- Following the chain of events runs the questioner out of “whys.”
- Multiple lines of inquiry lead to one result.
- One possible cause shows up in several places.
- The cause being examined is a systemic cause, not a specific cause.
However, the final determination should consider one thing: An incident is an action; by the rules of cause and effect, the cause is likewise an action; an action requires an actor. Therefore, a root cause is always at the point where some person or group of people made a decision. A decision to act (or not to act) is always at the heart of every incident. Is this cause qualitative or quantitative? Without having done a thorough analysis, I’d guess the former; something in the minds of these assholes has gone badly wrong, and were they unable to get a gun, as we have seen in other incidents, they would turn to a pressure-cooker bomb, an automobile, a can of gasoline or some other tool, because the tool is never the cause.
Of course, nobody in the political world wants to think this deeply about a problem, and honestly, very damn few voters want to either. Nobody is interested in finding out why these assholes are making the decision to shoot a bunch of people; they are too focused on doing something highly visible and emotionally driven. So they call for more laws that won’t be enforced, and more bans on “assault weapons” that they can’t even define.
And the cycle will just keep going.
This week’s Gingermageddon features Dutch cutie Emily van Tongeren! Continue reading Saturday Gingermageddon
I’ve been re-reading Cato’s Letters, or Essays on Liberty Civil and Religious and Other Important Subjects (Complete), a series of essays published by “The Library of Alexandria” and compiled by two characters using the nom de plumes John Trenchard and Thomas Gordon. The essays were first published from 1720 to 1723 and formed a strong influence on the thinking of many of our Founding Fathers.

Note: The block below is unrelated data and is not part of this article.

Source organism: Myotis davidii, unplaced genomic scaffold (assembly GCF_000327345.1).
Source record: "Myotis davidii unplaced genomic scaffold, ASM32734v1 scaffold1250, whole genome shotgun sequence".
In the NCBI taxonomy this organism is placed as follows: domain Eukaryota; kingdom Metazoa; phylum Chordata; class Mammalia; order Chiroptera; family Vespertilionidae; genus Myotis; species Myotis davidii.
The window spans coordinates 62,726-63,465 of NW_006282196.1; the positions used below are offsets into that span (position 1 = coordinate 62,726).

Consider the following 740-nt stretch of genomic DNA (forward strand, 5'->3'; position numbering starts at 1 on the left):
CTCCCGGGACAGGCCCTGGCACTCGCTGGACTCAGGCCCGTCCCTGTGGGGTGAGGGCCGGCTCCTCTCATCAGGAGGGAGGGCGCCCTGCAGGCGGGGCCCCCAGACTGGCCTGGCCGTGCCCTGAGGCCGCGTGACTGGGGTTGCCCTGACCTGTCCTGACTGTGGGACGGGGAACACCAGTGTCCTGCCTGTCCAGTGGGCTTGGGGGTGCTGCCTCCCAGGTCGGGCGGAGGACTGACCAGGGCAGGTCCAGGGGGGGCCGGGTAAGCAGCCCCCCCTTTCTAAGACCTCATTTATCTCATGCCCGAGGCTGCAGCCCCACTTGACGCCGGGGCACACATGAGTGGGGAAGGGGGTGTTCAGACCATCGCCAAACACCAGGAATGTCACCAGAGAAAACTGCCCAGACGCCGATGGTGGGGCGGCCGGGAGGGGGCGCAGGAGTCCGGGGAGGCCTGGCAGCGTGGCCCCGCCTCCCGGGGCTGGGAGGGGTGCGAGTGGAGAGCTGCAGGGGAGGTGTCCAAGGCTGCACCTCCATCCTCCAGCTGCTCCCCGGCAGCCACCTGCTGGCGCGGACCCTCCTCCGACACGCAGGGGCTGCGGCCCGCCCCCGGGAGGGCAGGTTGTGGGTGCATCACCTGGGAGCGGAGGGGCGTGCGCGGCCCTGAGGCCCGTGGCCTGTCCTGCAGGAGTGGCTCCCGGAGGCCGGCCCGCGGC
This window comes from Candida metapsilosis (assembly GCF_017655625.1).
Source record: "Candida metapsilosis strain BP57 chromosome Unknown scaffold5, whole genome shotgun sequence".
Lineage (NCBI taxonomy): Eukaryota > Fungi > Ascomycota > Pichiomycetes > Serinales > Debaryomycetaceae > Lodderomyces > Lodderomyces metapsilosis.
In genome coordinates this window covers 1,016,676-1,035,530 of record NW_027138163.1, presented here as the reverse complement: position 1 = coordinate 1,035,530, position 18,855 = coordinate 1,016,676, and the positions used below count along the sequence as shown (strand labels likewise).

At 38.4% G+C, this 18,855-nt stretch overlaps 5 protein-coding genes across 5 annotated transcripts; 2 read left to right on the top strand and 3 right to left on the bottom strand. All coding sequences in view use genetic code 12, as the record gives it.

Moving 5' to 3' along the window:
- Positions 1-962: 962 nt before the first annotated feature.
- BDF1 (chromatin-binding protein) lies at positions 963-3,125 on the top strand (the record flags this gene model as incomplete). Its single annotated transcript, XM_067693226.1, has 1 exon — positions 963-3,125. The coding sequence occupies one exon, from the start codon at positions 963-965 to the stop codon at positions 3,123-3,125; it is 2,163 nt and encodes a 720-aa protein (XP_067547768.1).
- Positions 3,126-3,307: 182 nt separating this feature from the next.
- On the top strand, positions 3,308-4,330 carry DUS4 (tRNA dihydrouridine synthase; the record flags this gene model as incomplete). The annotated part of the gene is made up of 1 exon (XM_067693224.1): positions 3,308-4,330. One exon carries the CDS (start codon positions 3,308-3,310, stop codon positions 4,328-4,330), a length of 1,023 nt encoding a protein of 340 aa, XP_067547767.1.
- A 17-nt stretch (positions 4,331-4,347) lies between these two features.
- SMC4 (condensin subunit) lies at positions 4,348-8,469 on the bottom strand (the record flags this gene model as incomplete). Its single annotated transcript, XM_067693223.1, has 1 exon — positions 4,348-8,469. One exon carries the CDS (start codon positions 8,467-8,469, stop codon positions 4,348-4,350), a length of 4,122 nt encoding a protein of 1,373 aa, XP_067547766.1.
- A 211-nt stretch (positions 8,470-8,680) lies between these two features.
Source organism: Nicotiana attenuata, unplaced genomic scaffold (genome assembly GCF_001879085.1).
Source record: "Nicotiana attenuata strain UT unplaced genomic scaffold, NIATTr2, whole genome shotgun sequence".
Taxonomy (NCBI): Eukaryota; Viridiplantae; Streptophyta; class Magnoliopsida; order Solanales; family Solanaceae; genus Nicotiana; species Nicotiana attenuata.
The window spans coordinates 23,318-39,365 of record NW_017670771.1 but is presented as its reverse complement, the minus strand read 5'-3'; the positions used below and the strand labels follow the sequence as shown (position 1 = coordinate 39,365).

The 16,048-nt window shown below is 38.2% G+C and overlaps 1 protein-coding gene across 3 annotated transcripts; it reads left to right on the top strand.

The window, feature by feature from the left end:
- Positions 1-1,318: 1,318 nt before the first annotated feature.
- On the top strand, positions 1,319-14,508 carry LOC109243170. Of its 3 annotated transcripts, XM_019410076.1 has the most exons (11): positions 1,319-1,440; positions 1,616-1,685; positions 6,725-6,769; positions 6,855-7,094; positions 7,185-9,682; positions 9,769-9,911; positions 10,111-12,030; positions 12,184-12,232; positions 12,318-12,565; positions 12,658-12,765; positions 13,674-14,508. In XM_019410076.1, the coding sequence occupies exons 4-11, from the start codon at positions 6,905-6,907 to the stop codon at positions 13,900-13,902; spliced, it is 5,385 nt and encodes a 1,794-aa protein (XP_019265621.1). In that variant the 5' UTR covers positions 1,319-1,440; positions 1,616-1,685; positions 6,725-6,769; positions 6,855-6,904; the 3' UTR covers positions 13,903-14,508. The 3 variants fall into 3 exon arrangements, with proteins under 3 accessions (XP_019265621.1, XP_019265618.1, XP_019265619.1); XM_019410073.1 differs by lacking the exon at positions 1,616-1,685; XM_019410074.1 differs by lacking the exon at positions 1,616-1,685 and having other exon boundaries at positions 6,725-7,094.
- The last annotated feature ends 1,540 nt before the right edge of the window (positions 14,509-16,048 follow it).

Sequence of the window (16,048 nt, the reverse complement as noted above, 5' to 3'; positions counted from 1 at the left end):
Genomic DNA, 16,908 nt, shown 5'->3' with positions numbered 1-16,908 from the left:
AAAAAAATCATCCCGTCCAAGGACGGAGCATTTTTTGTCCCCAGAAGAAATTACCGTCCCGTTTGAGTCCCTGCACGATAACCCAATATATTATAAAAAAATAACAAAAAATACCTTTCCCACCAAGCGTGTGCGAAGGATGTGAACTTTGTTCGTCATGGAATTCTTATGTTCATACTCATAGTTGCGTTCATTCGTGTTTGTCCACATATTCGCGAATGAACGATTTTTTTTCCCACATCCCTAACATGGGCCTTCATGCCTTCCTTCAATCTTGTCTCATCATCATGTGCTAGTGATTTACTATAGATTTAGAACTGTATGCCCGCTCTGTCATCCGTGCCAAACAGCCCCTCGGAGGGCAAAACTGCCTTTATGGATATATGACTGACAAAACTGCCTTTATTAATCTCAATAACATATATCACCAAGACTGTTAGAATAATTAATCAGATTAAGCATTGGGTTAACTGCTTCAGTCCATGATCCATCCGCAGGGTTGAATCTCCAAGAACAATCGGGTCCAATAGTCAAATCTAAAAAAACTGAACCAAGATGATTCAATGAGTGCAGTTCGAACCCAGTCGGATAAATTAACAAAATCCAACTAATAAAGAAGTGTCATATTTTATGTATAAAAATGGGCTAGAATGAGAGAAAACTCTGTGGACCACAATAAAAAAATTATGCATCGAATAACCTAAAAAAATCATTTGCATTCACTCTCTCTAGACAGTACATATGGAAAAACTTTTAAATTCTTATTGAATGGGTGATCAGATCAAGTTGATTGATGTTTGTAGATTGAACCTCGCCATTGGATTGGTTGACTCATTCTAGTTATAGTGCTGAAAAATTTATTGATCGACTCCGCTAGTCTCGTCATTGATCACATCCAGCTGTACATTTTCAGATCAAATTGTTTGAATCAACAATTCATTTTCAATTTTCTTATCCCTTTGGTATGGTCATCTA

Named for the famous Roman statesman Marcus Porcius Cato, he of the staunch republican opinions, the notorious Stoic who opposed the tyranny of Caesar unto his last breath, the Letters are a pioneering set of statements in favor of the principles of liberty, and of limits on and accountability of government.
From Wikipedia: The Letters are considered a seminal work in the tradition of the Commonwealth men. The 144 essays were published originally in the London Journal, later in the British Journal, condemning corruption and lack of morality within the British political system and warning against tyranny.
I can’t recommend this work strongly enough. A statement you’ll see just over to the right, one of the two founding sentiments of this blog, is from the Letters: Nisi forte non de serveitute, sed de conditione serviendi, recusandum est a nobis or, in English, “We do not dispute about the qualifications of a master, for we will have no master.”
A few interesting excerpts follow.
From No. 11, The Justice and Necessity of punishing great Crimes, though committed against no subsisting Law of the State.
Laws, for the most part, do not make crimes, but suit and adapt punishments to such actions as all mankind knew to be crimes before. And though national governments should never enact any positive laws, never annex particular penalties to known offences; yet they would have a right, and it would be their duty to punish those offences according to their best discretion; much more so, if the crimes committed are so great, that no human wisdom could foresee that any man could be wicked and desperate enough to commit them.
In other words, one of the few legitimate roles of government is protecting citizens from being deprived of their property by force or by fraud; but, should government fail in that task, the citizen has a moral right to redress by other means.
From No. 15, Of Freedom of Speech: That the same is inseparable from publick Liberty.
Without freedom of thought, there can be no such thing as wisdom; and no such thing as publick liberty, without freedom of speech: Which is the right of every man, as far as by it he does not hurt and control the right of another; and this is the only check which it ought to suffer, the only bounds which it ought to know.